Food

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    July 9, 2009
    by phil
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    ricardo-navarro-cesta1

    We get a majority world perspective on the climate emergency from Goldman Prize winner Ricardo Navarro. Navarro won the Goldman prize for sustainable development back in 1995 for his work as founder and director of the El Salvador Centre for Appropriate Technology and he is a former director of Friends of the Earth International.

    Here he talks about how a new regional Movement of Climate Change Affected Peoples is responding to the pressures of climate change with awareness raising, permaculture techniques and low-level technologies as well as putting up resistance to inappropriate development. He also gives us his wider perspective on the United Nations climate talks which he has been attending since 1992.

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    September 11, 2008
    by phil
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    300-350_8_thumbnail_qrjbp1We are delighted to present a recording of a lecture by joint Nobel Peace Prize Winner and Chair of the United Nations Intergovernmental Panel on Climate Change, Dr Rajendra Pachauri.

    Dr Pachauri has made news recently by advocating eating less meat as a personal contribution to combating the problem of global warming and climate change. This advice has its basis in a recent report by the United Nations Food and Agriculture Organisation entitled “Livestock’s Long Shadow” which showed that beef and dairy farming was responsible for a massive 18% of global greenhouse gas emissions – more than the entire global transport sector. The lecture is entitled “Global Warning – The impact of meat production and consumption on climate change.”

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    July 31, 2008
    by phil
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    biodiesel_hunger_resizedBiofuels have been condemned as a “crime against humanity” by the outgoing UN Rapporteur on the Right to Food, Jean Zeigler. We speak to Deepak Rughani of Biofuelwatch and find out:

    • Why agrofuels have been responsible for food riots, land grabs and increasing hunger around the globe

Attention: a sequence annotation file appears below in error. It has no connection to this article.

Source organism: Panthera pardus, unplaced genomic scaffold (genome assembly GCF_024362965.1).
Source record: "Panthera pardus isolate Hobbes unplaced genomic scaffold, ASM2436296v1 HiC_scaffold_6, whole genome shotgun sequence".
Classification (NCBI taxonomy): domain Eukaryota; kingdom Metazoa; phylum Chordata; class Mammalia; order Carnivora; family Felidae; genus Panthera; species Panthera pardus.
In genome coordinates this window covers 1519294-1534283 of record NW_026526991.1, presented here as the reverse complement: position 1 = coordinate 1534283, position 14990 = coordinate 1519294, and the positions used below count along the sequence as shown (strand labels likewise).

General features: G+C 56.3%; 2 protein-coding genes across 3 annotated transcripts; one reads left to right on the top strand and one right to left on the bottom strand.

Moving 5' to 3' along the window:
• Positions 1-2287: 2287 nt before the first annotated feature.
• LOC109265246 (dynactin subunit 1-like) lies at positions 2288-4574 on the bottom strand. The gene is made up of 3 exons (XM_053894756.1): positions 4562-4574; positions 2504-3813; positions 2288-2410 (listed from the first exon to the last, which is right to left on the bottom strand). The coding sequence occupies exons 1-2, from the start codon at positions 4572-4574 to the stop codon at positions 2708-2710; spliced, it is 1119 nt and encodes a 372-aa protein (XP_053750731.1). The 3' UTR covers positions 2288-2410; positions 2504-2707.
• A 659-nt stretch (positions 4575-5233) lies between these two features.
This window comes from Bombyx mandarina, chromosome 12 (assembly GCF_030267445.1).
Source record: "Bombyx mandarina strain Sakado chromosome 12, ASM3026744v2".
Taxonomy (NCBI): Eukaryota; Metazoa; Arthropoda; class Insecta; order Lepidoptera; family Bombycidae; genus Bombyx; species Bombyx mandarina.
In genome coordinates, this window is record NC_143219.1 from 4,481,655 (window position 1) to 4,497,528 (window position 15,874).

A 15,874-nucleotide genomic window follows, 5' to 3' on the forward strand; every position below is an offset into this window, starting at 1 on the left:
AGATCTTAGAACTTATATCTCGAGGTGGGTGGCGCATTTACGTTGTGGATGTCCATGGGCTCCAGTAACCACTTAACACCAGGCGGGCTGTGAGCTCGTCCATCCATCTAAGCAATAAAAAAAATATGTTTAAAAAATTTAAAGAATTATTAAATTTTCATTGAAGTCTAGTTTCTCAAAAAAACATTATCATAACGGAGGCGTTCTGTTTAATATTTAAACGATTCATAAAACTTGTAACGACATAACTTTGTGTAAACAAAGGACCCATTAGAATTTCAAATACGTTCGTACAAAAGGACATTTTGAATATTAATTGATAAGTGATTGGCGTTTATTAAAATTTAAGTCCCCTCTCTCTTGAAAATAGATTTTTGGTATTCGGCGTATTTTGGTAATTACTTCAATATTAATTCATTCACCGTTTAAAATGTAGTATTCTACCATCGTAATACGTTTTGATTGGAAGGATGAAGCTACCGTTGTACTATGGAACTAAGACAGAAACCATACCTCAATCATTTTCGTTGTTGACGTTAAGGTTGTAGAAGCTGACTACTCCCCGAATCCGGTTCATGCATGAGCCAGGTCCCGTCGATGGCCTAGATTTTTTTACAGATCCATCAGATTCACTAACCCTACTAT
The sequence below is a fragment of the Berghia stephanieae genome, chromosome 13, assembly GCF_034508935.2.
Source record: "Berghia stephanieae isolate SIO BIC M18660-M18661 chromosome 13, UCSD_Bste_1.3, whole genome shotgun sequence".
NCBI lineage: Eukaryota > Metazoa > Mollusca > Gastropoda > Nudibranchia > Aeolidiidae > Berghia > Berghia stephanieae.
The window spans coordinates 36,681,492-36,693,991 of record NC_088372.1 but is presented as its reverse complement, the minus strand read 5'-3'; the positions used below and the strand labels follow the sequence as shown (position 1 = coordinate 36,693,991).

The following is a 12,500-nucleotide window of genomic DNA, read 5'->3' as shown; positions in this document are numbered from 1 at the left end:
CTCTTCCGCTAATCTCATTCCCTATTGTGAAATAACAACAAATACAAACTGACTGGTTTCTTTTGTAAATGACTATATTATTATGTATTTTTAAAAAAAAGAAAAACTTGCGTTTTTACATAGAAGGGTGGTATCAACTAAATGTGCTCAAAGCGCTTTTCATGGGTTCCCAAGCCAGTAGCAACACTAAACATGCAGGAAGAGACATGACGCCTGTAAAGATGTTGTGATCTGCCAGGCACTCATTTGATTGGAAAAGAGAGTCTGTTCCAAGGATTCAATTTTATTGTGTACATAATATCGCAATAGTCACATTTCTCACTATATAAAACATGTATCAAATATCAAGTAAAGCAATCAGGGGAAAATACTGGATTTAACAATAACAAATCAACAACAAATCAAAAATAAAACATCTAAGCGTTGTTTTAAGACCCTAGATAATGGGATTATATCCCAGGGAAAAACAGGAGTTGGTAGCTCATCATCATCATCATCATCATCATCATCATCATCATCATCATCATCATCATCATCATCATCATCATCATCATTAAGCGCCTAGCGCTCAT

• Why the Gallagher report and others underestimate the impact of biofuels on climate change
    • Why the Gallagher report is not independent
    • Why we need to listen to the global calls for a moratorium on biofuels rather than industry and government’s suggestion of a slow down

    Ahead of this year’s Camp for Climate Action we speak to Connor O’Brien about the movement’s plans for sustainable living, education, and shutting down the coal-fired power station at Kingsnorth in Kent. And we end the programme with a rough mix of “Soul Not Coal” a song written for the Camp by The Carbon Town Cryer.

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    October 16, 2007
    by phil
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    lcs_15_thumbnail_nj1w81In the last show of this series, we cycle to the local farmers market and see our low-carbon future emerging in front of our very eyes.

    We interview the following traders and cyclists at Alexandra Palace farmers’ market:

    • Chris Elder (City and Country Farmers Markets)
    • Martin (Pitfield Brewery)
    • Adam Coffman (of CTC – the UK’s national cycling organisation)
    • Helen & Jim (producers of biodiesel from used cooking oil)

    With music from The Carbon Town Cryer

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    June 19, 2007
    by phil
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    lcs_7_thumbnail_pqthkGrowing Communities is a social enterprise based in Hackney, North London which has cut through the multitude of environmental and social costs incurred by our globalised, supermarket-led food system and set up community led models for a more sustainable future.

    The project represents a model of best practice that is ripe for replication across the capital and across the country.

    Their organic box scheme was the first in London and now supplies 300 households in Hackney with their weekly fruit and veg for as little as £6. Most of the salad leaves in the boxes are actually grown in Hackney in Growing Communities’ own urban market gardens – which is the only organically certified growing land in London. And their farmers market in Stoke Newington is the only weekly, fully-organic market in the UK.

    They employ 13 part-time staff, a large team of volunteers and two
    apprentice gardeners on a project that supports farmers who are producing food sustainably.

    The Low Carbon Show met up with co-founder and director, Julie Brown. With the sun beating down on their Allens Gardens plot we talked about food swaps, seasonal feasts and edible orchards….

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    June 5, 2007
    by phil
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    lcs_5_thumbnail_ed18pThe Transition Towns concept is a grassroots, action model for making the change to a low carbon future. It’s about designing the future and making it positive rather than just waiting for it to happen. All the signs are that it is a project that works and it’s spreading like a virus throughout the UK.